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# Iterated Oscillation Criteria for Delay Dynamic Equations of First Order

*Advances in Difference Equations*
**volume 2008**, Article number: 458687 (2008)

## Abstract

We obtain new sufficient conditions for the oscillation of all solutions of first-order delay dynamic equations on arbitrary time scales, hence combining and extending results for corresponding differential and difference equations. Examples, some of which coincide with well-known results on particular time scales, are provided to illustrate the applicability of our results.

## 1. Introduction

Oscillation theory on and has drawn extensive attention in recent years. Most of the results on have corresponding results on and vice versa because there is a very close relation between and . This relation has been revealed by Hilger in [1], which unifies discrete and continuous analysis by a new theory called *time scale theory*.

As is well known, a first-order delay differential equation of the form

where and , is oscillatory if

holds [2, Theorem 2.3.1]. Also the corresponding result for the difference equation

where , and , is

[2, Theorem 7.5.1]. Li [3] and Shen and Tang [4, 5] improved (1.2) for (1.1) to

where

Note that (1.2) is a particular case of (1.5) with . Also a corresponding result of (1.4) for (1.3) has been given in [6, Corollary 1], which coincides in the discrete case with our main result as

where is defined by a similar recursion in [6], as

Our results improve and extend the known results in [7, 8] to arbitrary time scales. We refer the readers to [9, 10] for some new results on the oscillation of delay dynamic equations.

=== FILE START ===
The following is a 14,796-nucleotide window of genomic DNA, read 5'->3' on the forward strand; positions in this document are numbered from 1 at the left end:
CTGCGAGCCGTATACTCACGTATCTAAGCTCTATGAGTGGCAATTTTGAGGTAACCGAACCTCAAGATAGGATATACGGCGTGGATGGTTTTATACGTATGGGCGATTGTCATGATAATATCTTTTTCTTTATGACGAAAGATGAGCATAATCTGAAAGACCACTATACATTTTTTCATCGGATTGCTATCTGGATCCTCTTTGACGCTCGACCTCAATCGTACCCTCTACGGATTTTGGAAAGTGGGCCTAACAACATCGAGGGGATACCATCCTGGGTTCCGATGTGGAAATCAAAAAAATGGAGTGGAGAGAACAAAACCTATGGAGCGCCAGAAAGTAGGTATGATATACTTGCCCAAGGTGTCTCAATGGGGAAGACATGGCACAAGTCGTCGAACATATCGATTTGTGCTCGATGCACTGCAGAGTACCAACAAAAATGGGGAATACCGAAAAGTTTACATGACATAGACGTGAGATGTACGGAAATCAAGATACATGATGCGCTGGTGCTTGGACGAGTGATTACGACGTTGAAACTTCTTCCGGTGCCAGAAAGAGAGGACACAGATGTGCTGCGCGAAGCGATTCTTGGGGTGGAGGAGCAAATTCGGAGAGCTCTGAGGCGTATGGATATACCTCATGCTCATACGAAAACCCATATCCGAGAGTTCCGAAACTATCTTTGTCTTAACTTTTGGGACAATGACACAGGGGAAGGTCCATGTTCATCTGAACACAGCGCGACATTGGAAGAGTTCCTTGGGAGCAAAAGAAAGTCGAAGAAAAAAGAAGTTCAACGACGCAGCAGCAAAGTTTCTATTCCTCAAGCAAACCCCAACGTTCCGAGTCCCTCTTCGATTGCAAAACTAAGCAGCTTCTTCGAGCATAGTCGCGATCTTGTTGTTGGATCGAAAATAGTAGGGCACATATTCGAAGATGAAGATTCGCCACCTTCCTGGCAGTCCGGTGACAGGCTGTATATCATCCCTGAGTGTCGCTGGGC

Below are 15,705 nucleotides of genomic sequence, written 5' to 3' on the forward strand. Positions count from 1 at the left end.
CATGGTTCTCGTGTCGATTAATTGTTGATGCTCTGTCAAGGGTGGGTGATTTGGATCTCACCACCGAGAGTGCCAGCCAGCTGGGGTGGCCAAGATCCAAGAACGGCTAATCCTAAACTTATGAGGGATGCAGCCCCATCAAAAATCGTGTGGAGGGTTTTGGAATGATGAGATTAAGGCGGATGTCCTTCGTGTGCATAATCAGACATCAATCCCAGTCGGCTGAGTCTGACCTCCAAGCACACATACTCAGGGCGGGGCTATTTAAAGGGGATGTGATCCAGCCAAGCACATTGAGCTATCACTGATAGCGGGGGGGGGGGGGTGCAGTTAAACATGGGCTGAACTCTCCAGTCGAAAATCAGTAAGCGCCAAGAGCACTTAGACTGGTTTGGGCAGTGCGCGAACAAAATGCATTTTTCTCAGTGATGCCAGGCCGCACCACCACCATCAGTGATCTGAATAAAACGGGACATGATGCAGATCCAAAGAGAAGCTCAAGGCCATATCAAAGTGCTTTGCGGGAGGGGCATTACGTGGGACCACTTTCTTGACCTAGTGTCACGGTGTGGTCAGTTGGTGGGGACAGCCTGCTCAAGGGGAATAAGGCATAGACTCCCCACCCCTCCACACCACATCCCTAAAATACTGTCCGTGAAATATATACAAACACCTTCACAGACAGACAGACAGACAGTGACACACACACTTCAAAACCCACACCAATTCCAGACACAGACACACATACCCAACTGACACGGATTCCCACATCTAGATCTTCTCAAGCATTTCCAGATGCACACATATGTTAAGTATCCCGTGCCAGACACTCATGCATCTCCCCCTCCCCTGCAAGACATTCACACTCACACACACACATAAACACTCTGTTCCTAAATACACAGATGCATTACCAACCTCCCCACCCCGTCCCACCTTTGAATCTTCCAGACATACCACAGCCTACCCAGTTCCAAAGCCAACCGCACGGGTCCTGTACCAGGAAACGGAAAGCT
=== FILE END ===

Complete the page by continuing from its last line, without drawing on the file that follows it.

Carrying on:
Now, we consider the first-order delay dynamic equation

where , is a time scale (i.e., any nonempty closed subset of ) with , , the delay function satisfies and for all . If , then (the usual derivative), while if , then (the usual forward difference). On a time scale, the *forward jump operator* and the *graininess function* are defined by

where and . We refer the readers to [11, 12] for further results on time scale calculus.

A function is called *positively regressive* if and for all , and we write . It is well known that if , then there exists a positive function satisfying the initial value problem

where and , and it is called the *exponential function* and denoted by . Some useful properties of the exponential function can be found in [11, Theorem 2.36].

The setup of this paper is as follows: while we state and prove our main result in Section 2, we consider special cases of particular time scales in Section 3.

## 2. Main Results

We state the following lemma, which is an extension of [3, Lemma 2] and improvement of [10, Lemma 2].

Lemma 2.1.

Let be a nonoscillatory solution of (1.9). If

then

where

Proof.

Since (1.9) is linear, we may assume that is an eventually positive solution. Then, is eventually nonincreasing. Let for all , where . In view of (2.1), there exists and an increasing divergent sequence such that

Now, consider the function defined by

We see that and for all . Therefore, there exists such that and for all . Clearly, is a nondecreasing divergent sequence. Then, for all , we have

and

Thus, for all , we can calculate

and using (2.3),

Letting tend to infinity, we see that (2.2) holds.

For the statement of our main results, we introduce

for , where .

Lemma 2.2.

Let be a nonoscillatory solution of (1.9). If there exists such that

then

where is defined in (2.3).

Proof.

Since (1.9) is linear, we may assume that is an eventually positive solution. Then, is eventually nonincreasing. There exists such that for all . Thus, for all . We rewrite (1.9) in the form

for . Integrating (2.13) from to , where , we get

which implies . From (2.13), we see that

and thus

where . Note for . Now define

By the definition (2.17), we have for all and all , which yields for all . Then, we see that